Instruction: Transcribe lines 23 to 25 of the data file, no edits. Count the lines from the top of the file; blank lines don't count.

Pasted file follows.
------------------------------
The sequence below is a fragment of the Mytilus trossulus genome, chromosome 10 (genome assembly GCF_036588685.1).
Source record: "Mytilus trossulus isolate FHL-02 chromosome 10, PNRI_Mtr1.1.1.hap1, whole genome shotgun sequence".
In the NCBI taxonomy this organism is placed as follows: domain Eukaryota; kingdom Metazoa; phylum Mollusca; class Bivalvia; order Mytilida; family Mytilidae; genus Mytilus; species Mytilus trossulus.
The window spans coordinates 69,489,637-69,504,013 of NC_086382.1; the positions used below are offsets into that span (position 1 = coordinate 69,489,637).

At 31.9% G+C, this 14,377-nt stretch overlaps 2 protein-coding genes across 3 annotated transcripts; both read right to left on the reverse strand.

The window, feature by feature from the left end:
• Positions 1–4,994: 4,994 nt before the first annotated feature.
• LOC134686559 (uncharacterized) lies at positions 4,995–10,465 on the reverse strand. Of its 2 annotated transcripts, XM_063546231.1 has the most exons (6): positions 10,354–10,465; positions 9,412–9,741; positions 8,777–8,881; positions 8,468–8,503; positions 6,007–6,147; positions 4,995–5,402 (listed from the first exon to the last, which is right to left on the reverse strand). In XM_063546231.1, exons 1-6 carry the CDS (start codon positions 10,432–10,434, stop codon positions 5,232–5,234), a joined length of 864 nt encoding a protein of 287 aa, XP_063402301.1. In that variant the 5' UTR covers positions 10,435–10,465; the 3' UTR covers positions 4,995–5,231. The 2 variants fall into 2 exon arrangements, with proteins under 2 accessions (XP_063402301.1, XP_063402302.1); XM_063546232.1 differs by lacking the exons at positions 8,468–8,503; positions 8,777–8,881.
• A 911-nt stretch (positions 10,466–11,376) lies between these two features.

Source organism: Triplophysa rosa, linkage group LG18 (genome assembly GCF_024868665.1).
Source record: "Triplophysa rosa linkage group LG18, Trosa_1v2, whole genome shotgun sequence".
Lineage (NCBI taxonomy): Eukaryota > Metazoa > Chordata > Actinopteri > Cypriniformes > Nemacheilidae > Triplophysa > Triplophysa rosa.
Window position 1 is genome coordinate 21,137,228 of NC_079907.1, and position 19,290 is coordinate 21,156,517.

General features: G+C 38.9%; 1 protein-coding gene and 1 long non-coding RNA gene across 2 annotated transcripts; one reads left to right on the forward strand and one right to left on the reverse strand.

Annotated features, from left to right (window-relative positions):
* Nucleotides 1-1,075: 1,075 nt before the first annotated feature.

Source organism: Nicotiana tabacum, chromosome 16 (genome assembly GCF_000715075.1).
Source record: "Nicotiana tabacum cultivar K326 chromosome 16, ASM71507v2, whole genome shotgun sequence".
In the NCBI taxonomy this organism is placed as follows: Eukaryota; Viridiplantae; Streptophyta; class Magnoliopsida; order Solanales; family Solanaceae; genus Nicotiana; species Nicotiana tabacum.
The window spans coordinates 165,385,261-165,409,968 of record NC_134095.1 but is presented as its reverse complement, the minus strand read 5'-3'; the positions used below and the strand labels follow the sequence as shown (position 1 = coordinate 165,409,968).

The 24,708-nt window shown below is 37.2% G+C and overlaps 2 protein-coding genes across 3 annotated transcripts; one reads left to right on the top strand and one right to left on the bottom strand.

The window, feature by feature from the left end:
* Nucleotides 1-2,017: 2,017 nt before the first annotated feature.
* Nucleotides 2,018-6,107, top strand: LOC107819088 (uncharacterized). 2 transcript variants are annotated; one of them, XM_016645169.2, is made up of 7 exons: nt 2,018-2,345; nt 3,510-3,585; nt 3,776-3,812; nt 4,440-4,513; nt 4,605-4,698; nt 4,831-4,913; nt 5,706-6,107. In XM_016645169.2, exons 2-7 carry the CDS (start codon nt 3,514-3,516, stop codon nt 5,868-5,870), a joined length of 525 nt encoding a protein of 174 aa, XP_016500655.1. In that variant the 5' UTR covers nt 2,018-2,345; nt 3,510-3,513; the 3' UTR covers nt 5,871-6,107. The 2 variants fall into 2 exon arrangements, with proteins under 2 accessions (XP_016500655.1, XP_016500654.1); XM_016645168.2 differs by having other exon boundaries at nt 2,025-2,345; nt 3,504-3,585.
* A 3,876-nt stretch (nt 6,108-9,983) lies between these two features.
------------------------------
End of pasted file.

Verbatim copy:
* Nucleotides 1-2,017: 2,017 nt before the first annotated feature.
* Nucleotides 2,018-6,107, top strand: LOC107819088 (uncharacterized). 2 transcript variants are annotated; one of them, XM_016645169.2, is made up of 7 exons: nt 2,018-2,345; nt 3,510-3,585; nt 3,776-3,812; nt 4,440-4,513; nt 4,605-4,698; nt 4,831-4,913; nt 5,706-6,107. In XM_016645169.2, exons 2-7 carry the CDS (start codon nt 3,514-3,516, stop codon nt 5,868-5,870), a joined length of 525 nt encoding a protein of 174 aa, XP_016500655.1. In that variant the 5' UTR covers nt 2,018-2,345; nt 3,510-3,513; the 3' UTR covers nt 5,871-6,107. The 2 variants fall into 2 exon arrangements, with proteins under 2 accessions (XP_016500655.1, XP_016500654.1); XM_016645168.2 differs by having other exon boundaries at nt 2,025-2,345; nt 3,504-3,585.
* A 3,876-nt stretch (nt 6,108-9,983) lies between these two features.